06:22 GMT28 February 2020
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    NASA's Kepler mission has announced the discovery of more than 1,000 new planets, half of which could be rocky planets like Earth.

    An analysis of the Kepler space telescope’s observations during July 2015 has identified 4,302 potential planets, 1,284 of which have a probability of being a planet that is greater than 99 percent, NASA announced on Tuesday.

    Based on their size, nearly 550 of them could be rocky planets like Earth, and nine of these orbit in their sun's habitable zone, the distance from a star where orbiting planets can have surface temperatures that allow liquid water to pool. 

    With the addition of these nine, 21 exoplanets are now known to inhabit this "Goldilocks Zone" around their respective stars.

    "They say not to count our chickens before they're hatched, but that's exactly what these results allow us to do based on probabilities that each egg (candidate) will hatch into a chick (bona fide planet)," said Natalie Batalha, a Kepler mission scientist at NASA's Ames Research Center.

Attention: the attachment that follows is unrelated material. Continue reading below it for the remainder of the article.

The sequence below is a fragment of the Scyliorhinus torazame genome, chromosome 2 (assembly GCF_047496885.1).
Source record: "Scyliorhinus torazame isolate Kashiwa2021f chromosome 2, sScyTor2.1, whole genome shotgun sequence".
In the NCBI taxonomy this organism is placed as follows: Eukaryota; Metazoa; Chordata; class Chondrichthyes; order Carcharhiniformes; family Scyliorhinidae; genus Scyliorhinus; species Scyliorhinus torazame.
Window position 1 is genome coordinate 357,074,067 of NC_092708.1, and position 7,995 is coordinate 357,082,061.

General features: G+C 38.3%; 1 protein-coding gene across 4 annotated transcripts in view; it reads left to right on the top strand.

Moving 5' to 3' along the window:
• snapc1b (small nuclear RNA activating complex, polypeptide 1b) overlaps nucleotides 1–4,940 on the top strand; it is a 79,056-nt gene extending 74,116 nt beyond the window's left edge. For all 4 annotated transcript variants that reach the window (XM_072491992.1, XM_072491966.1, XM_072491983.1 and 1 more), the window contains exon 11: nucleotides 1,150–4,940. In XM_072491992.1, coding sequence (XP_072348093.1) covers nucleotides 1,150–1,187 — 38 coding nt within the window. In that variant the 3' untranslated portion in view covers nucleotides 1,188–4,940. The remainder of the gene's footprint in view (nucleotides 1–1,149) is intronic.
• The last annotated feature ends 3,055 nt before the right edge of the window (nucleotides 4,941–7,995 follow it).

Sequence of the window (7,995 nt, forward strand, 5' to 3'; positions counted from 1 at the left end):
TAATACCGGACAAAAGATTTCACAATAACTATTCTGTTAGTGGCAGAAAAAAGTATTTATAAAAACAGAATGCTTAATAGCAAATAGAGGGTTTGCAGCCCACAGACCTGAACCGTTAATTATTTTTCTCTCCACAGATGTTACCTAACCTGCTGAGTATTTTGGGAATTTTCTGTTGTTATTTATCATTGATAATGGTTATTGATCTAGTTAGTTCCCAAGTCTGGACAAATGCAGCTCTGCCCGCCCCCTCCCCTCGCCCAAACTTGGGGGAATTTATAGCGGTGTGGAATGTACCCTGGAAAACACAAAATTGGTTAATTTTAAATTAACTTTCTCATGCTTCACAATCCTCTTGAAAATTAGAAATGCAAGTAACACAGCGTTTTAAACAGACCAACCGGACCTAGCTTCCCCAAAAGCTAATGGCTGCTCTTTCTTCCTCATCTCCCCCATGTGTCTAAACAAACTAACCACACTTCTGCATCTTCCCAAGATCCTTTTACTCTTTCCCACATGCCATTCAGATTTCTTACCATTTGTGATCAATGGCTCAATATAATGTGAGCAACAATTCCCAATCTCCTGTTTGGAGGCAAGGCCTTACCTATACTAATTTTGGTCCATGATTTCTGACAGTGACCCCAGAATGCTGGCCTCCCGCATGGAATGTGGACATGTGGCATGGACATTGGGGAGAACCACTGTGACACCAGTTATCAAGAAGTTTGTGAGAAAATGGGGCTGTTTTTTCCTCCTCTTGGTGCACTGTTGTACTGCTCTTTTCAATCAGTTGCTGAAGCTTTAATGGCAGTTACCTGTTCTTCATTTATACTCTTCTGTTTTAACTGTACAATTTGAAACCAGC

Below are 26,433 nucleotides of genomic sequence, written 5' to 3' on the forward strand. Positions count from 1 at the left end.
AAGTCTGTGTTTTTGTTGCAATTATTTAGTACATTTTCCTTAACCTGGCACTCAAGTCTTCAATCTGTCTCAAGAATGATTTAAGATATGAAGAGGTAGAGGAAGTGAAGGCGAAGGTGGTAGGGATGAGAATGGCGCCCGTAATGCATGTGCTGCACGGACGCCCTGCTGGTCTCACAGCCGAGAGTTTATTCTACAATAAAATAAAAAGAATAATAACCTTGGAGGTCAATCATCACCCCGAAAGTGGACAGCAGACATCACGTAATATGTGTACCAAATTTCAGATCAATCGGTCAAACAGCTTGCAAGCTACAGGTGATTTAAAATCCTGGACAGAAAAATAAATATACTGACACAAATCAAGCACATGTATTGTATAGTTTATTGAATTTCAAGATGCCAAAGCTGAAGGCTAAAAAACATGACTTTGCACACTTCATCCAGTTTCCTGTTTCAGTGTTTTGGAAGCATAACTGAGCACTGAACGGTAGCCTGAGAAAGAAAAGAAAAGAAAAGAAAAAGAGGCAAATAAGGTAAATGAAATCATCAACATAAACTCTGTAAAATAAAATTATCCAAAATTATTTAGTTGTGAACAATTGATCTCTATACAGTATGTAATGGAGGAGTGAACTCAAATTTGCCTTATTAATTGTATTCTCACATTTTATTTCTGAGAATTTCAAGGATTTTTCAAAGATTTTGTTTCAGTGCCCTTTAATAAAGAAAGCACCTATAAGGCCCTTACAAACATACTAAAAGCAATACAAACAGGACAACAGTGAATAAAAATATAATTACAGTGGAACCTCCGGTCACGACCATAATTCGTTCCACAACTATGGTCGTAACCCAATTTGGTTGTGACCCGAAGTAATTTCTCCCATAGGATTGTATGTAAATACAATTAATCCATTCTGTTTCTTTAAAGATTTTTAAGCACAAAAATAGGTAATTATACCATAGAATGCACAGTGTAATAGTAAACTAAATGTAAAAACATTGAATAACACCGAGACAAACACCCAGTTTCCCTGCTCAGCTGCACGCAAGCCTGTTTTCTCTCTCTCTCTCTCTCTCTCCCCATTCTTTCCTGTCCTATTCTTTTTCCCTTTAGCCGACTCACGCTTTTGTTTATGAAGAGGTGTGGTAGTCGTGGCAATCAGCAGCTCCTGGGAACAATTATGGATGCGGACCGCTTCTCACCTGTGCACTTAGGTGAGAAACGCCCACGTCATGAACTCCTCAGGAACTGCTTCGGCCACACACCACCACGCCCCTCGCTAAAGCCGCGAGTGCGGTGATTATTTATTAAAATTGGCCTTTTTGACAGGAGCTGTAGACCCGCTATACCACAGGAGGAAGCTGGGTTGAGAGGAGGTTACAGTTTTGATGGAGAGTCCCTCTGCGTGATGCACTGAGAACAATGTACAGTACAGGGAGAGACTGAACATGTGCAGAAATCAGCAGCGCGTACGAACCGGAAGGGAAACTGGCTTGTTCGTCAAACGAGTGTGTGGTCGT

Kepler's Small Habitable Zone Planets
    NASA Ames / N. Batalha and W. Stenzel
    Kepler's Small Habitable Zone Planets
    "This work will help Kepler reach its full potential by yielding a deeper understanding of the number of stars that harbor potentially habitable, Earth-size planets – a number that's needed to design future missions to search for habitable environments and living worlds." 

    The analysis also validated 984 candidates previously verified by other techniques, bringing NASA's tally of verified exoplanets to 3,264.

    "Before the Kepler space telescope launched, we did not know whether exoplanets were rare or common in the galaxy. Thanks to Kepler and the research community, we now know there could be more planets than stars,” said Paul Hertz, the agency's Astrophysics Division director.

    The Kepler telescope, named after the Renaissance astronomer Johannes Kepler, was launched in March 2009. It works by measuring the brightness of stars; whenever a planet passes in front of its parent star as viewed from the spacecraft, a tiny pulse or beat is produced.

    NASA's Kepler spacecraft is seen in an undated artist's rendering
    © REUTERS / NASA
    NASA's Kepler spacecraft is seen in an undated artist's rendering
    The repeated beats look like an EKG showing a heartbeat, and allow scientists to detect and verify the existence of Earth-size planets and learn about the orbit and size of the planet.

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    Tags:
    Kepler, exoplanets, Kepler Space Telescope, NASA, space
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